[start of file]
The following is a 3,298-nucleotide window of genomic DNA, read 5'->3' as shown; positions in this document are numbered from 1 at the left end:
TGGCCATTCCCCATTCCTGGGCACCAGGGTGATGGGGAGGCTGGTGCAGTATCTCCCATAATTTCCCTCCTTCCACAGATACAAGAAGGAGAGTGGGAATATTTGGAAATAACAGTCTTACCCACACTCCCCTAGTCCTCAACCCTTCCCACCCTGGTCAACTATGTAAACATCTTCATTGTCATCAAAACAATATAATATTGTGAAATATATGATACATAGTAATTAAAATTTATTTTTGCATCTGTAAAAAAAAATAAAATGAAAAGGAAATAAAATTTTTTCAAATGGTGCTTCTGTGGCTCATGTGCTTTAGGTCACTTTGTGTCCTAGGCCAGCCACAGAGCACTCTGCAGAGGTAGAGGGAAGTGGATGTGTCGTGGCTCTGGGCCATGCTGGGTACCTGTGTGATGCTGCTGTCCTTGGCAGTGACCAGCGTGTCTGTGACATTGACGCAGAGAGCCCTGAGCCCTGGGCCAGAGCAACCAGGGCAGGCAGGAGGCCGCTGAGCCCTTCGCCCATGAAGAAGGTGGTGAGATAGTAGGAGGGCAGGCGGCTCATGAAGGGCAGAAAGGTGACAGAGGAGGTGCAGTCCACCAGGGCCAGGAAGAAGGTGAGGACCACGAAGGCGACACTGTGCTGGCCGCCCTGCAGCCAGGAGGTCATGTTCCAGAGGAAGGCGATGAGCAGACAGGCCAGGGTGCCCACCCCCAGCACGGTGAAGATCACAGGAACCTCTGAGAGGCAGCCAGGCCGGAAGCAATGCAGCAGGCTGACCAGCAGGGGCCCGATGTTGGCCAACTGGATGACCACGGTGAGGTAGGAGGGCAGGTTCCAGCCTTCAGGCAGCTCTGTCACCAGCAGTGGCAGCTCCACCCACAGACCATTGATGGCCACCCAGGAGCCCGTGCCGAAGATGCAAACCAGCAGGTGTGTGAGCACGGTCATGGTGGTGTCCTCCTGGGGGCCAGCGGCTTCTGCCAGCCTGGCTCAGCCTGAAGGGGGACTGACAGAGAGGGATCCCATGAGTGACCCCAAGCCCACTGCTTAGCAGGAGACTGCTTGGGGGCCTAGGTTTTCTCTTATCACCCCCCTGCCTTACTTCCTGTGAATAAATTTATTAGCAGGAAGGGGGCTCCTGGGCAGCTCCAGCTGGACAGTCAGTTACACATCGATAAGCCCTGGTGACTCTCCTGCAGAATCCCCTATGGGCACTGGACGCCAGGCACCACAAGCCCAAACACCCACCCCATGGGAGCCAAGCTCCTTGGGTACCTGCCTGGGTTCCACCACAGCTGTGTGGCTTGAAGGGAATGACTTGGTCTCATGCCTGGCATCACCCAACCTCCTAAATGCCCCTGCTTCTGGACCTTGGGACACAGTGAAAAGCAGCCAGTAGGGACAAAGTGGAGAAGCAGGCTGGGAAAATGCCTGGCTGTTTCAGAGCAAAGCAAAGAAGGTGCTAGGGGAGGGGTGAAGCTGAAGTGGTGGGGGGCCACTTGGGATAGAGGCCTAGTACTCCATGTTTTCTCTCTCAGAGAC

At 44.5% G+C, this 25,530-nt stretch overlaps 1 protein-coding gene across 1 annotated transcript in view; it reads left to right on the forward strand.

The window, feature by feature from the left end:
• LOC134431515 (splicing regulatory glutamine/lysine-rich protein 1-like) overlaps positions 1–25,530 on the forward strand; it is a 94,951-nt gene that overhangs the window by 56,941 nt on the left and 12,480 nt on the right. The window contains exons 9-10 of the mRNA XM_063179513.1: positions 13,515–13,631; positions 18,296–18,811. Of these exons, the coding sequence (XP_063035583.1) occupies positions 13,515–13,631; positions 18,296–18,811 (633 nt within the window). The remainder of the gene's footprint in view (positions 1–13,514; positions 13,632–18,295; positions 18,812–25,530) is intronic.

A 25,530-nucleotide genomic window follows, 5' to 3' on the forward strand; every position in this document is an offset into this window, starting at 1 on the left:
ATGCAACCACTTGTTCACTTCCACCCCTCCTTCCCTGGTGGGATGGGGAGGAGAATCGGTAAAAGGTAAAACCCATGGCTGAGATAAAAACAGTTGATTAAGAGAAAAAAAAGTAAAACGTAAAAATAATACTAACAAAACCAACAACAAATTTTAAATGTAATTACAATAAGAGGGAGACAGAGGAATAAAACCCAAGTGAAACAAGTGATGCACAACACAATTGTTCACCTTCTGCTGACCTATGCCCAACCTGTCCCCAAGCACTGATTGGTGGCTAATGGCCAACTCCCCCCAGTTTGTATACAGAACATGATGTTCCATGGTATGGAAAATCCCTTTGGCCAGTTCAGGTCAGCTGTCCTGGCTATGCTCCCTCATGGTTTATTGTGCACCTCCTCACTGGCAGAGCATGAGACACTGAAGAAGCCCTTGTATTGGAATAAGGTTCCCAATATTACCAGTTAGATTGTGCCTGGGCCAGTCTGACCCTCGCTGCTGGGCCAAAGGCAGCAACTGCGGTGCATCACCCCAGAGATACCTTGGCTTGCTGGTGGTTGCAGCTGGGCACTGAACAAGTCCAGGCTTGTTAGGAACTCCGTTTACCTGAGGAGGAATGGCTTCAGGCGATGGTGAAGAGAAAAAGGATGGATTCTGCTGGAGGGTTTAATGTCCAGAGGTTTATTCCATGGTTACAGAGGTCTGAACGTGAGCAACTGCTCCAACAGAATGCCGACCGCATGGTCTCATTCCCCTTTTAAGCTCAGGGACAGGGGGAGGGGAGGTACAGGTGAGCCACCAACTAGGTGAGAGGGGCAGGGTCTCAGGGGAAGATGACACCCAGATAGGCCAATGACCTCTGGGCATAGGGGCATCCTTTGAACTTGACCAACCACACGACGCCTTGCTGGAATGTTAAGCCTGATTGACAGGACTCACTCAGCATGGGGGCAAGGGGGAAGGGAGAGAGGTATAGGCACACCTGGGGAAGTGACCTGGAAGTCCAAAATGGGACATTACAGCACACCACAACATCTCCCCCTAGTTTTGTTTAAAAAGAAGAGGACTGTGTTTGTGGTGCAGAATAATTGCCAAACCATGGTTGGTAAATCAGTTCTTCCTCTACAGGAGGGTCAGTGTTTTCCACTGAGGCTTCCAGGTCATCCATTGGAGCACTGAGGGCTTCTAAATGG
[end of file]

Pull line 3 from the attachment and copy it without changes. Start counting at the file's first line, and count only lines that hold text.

At 44.5% G+C, this 25,530-nt stretch overlaps 1 protein-coding gene across 1 annotated transcript in view; it reads left to right on the forward strand.